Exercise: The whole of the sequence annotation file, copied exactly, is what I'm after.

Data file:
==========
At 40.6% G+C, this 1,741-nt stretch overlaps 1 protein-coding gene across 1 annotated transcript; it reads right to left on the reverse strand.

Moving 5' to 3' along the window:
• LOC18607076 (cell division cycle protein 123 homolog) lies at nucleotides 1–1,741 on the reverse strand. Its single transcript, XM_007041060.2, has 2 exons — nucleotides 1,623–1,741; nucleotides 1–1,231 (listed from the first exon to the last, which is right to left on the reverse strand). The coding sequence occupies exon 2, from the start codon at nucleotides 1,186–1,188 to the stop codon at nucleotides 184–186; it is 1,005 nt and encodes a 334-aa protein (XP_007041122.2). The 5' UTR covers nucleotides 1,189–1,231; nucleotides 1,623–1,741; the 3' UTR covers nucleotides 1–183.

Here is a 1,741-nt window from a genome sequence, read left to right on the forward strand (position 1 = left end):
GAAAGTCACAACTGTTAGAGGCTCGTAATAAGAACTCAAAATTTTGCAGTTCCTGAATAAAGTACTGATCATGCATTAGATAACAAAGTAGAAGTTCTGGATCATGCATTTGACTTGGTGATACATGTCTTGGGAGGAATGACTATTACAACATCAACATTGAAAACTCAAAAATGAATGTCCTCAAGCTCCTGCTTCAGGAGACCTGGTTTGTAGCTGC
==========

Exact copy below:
At 40.6% G+C, this 1,741-nt stretch overlaps 1 protein-coding gene across 1 annotated transcript; it reads right to left on the reverse strand.

Moving 5' to 3' along the window:
• LOC18607076 (cell division cycle protein 123 homolog) lies at nucleotides 1–1,741 on the reverse strand. Its single transcript, XM_007041060.2, has 2 exons — nucleotides 1,623–1,741; nucleotides 1–1,231 (listed from the first exon to the last, which is right to left on the reverse strand). The coding sequence occupies exon 2, from the start codon at nucleotides 1,186–1,188 to the stop codon at nucleotides 184–186; it is 1,005 nt and encodes a 334-aa protein (XP_007041122.2). The 5' UTR covers nucleotides 1,189–1,231; nucleotides 1,623–1,741; the 3' UTR covers nucleotides 1–183.

Here is a 1,741-nt window from a genome sequence, read left to right on the forward strand (position 1 = left end):
GAAAGTCACAACTGTTAGAGGCTCGTAATAAGAACTCAAAATTTTGCAGTTCCTGAATAAAGTACTGATCATGCATTAGATAACAAAGTAGAAGTTCTGGATCATGCATTTGACTTGGTGATACATGTCTTGGGAGGAATGACTATTACAACATCAACATTGAAAACTCAAAAATGAATGTCCTCAAGCTCCTGCTTCAGGAGACCTGGTTTGTAGCTGC